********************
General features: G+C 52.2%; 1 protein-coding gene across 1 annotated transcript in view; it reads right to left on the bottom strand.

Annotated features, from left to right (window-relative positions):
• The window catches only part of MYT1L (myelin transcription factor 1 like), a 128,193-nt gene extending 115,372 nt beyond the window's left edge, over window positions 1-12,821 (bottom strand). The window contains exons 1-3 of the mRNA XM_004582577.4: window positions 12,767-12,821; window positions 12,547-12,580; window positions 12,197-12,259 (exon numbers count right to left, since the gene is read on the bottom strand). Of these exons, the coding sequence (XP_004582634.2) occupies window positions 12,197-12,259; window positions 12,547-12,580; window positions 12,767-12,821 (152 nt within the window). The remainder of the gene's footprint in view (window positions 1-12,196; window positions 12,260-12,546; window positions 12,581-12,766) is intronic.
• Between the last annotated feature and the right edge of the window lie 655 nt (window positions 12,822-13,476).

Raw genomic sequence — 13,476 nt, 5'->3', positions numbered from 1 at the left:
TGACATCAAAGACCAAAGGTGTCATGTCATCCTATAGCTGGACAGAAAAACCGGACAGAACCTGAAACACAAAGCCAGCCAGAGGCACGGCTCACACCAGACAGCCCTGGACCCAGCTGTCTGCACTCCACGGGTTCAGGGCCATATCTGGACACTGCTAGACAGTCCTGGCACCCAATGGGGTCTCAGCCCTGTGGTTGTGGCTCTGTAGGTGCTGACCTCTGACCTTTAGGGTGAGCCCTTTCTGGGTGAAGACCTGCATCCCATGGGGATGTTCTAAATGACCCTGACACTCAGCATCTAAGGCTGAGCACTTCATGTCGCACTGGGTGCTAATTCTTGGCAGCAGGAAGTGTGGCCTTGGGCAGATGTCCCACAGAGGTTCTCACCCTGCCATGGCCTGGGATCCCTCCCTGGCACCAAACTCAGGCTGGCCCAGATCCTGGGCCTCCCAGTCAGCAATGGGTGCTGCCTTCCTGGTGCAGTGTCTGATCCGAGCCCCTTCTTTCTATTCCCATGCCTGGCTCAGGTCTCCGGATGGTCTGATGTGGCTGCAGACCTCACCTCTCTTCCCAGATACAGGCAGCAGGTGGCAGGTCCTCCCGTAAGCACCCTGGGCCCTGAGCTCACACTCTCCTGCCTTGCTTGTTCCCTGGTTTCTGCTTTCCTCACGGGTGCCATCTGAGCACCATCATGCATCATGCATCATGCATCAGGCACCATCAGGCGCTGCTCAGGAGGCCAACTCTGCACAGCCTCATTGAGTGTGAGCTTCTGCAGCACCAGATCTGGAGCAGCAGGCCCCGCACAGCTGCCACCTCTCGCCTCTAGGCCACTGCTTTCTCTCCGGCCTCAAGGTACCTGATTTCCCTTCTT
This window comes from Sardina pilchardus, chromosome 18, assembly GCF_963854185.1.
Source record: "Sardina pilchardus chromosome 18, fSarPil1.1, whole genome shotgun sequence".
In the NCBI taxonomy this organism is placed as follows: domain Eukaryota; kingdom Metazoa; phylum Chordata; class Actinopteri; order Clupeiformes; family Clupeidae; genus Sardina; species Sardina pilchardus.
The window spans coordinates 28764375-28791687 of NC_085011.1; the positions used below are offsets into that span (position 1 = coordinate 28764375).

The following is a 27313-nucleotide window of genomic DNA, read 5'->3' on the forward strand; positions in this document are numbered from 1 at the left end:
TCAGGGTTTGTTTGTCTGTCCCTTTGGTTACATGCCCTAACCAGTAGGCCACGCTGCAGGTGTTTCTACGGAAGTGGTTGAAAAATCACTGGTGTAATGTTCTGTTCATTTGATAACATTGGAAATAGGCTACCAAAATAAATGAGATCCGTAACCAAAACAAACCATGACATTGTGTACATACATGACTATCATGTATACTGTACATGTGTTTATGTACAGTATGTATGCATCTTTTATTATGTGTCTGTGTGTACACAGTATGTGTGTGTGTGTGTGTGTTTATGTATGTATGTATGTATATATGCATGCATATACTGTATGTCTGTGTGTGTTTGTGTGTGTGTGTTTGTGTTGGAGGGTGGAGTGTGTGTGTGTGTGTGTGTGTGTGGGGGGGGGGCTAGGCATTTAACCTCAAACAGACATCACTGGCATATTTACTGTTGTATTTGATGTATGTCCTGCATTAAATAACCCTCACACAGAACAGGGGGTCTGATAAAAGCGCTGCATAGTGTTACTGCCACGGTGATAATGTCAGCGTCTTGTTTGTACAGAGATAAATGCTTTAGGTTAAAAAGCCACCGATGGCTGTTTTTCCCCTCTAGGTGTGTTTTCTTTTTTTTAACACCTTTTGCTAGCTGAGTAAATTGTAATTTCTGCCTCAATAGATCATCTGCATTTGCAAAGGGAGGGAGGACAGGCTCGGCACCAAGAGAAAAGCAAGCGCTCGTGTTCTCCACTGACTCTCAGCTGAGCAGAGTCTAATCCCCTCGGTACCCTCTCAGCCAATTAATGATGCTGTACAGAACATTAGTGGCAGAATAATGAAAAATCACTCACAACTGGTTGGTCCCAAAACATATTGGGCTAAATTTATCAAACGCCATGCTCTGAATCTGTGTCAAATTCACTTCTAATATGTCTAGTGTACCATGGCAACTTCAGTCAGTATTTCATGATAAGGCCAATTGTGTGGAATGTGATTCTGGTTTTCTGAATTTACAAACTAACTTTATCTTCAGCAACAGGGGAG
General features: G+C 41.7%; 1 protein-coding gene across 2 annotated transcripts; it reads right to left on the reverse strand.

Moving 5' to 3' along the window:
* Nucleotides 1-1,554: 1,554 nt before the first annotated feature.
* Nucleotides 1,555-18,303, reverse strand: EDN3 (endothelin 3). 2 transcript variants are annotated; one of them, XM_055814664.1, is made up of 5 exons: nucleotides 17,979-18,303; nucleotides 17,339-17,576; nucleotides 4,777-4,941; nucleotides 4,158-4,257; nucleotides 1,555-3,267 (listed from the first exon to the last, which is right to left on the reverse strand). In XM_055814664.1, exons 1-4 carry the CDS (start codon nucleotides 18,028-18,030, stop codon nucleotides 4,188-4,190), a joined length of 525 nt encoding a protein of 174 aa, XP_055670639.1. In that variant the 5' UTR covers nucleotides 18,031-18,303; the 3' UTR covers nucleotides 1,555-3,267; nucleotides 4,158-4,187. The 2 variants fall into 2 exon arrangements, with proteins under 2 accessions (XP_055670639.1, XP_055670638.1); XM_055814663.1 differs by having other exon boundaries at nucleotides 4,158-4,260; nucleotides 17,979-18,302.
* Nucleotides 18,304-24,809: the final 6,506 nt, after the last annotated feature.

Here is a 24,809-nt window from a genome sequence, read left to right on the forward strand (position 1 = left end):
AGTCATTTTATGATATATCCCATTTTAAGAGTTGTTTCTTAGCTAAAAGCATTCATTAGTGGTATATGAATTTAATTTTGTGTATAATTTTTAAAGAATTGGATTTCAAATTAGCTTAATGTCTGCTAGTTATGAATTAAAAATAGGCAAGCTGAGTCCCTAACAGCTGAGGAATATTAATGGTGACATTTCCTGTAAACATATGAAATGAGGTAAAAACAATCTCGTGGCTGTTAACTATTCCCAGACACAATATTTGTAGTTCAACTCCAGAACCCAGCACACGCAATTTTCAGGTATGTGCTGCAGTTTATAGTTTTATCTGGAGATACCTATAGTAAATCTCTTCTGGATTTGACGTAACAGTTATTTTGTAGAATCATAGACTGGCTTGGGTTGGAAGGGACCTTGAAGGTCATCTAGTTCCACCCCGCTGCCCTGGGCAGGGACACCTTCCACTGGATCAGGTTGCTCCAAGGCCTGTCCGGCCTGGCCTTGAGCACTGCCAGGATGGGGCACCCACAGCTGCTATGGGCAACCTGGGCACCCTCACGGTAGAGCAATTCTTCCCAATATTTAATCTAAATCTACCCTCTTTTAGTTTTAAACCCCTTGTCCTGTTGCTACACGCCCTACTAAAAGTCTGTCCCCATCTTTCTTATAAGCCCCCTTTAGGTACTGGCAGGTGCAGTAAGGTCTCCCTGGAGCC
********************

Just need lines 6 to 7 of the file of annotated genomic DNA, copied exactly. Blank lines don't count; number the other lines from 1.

TGACATCAAAGACCAAAGGTGTCATGTCATCCTATAGCTGGACAGAAAAACCGGACAGAACCTGAAACACAAAGCCAGCCAGAGGCACGGCTCACACCAGACAGCCCTGGACCCAGCTGTCTGCACTCCACGGGTTCAGGGCCATATCTGGACACTGCTAGACAGTCCTGGCACCCAATGGGGTCTCAGCCCTGTGGTTGTGGCTCTGTAGGTGCTGACCTCTGACCTTTAGGGTGAGCCCTTTCTGGGTGAAGACCTGCATCCCATGGGGATGTTCTAAATGACCCTGACACTCAGCATCTAAGGCTGAGCACTTCATGTCGCACTGGGTGCTAATTCTTGGCAGCAGGAAGTGTGGCCTTGGGCAGATGTCCCACAGAGGTTCTCACCCTGCCATGGCCTGGGATCCCTCCCTGGCACCAAACTCAGGCTGGCCCAGATCCTGGGCCTCCCAGTCAGCAATGGGTGCTGCCTTCCTGGTGCAGTGTCTGATCCGAGCCCCTTCTTTCTATTCCCATGCCTGGCTCAGGTCTCCGGATGGTCTGATGTGGCTGCAGACCTCACCTCTCTTCCCAGATACAGGCAGCAGGTGGCAGGTCCTCCCGTAAGCACCCTGGGCCCTGAGCTCACACTCTCCTGCCTTGCTTGTTCCCTGGTTTCTGCTTTCCTCACGGGTGCCATCTGAGCACCATCATGCATCATGCATCATGCATCAGGCACCATCAGGCGCTGCTCAGGAGGCCAACTCTGCACAGCCTCATTGAGTGTGAGCTTCTGCAGCACCAGATCTGGAGCAGCAGGCCCCGCACAGCTGCCACCTCTCGCCTCTAGGCCACTGCTTTCTCTCCGGCCTCAAGGTACCTGATTTCCCTTCTT
This window comes from Sardina pilchardus, chromosome 18, assembly GCF_963854185.1.